Changing School Autonomy: Academy Schools and their Introduction to England's Education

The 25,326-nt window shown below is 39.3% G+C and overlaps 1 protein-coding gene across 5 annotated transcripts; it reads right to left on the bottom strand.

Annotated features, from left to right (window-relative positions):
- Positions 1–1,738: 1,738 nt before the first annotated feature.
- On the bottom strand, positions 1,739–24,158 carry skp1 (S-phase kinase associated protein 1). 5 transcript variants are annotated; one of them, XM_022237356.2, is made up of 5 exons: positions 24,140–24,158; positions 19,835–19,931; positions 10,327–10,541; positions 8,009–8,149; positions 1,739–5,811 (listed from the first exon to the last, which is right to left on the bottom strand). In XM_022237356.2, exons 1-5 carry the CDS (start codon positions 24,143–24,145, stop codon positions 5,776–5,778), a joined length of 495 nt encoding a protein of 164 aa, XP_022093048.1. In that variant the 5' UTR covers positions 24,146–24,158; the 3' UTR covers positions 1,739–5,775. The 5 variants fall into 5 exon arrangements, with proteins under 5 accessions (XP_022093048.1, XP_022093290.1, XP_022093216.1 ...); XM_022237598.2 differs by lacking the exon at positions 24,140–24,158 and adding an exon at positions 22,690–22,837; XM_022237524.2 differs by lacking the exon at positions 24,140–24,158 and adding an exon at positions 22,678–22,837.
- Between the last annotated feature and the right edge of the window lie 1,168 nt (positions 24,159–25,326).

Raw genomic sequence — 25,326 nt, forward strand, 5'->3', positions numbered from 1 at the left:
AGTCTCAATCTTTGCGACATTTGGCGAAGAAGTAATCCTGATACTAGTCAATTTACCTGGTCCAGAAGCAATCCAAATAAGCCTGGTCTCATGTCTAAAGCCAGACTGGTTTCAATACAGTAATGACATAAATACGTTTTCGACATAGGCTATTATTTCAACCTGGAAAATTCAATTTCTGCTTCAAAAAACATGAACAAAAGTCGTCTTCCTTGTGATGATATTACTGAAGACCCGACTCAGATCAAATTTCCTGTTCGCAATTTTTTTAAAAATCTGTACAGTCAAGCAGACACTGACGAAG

In this paper, we study a high profile case - the introduction of academy schools into the English secondary school sector - that has allowed schools to gain more autonomy and flexible governance by changing their school structure. We consider the impact of an academy school conversion on their pupil intake and pupil performance and possible external effects working through changes in the pupil intake and pupil performance of neighbouring schools. These lines of enquiry are considered over the school years 2001-02 to 2008-09. We bypass the selection bias inherent in previous evaluations of academy schools by comparing the outcomes of interest in academy schools to a specific group of comparison schools, namely those state-maintained schools that go on to become academies after our sample period ends. This approach allows us to produce a well-balanced treatment and control group. Our results suggest that moving to a more autonomous school structure through academy conversion generates a significant improvement in the quality of their pupil intake and a significant improvement in pupil performance. We also find significant external effects on the pupil intake and the pupil performance of neighbouring schools. All of these results are strongest for the schools that have been academies for longer and for those who experienced the largest increase in their school autonomy. In essence, the results paint a (relatively) positive picture of the academy schools that were introduced by the Labour government of 1997-2010. The caveat is that such benefits have, at least for the schools we consider, taken a while to materialise.
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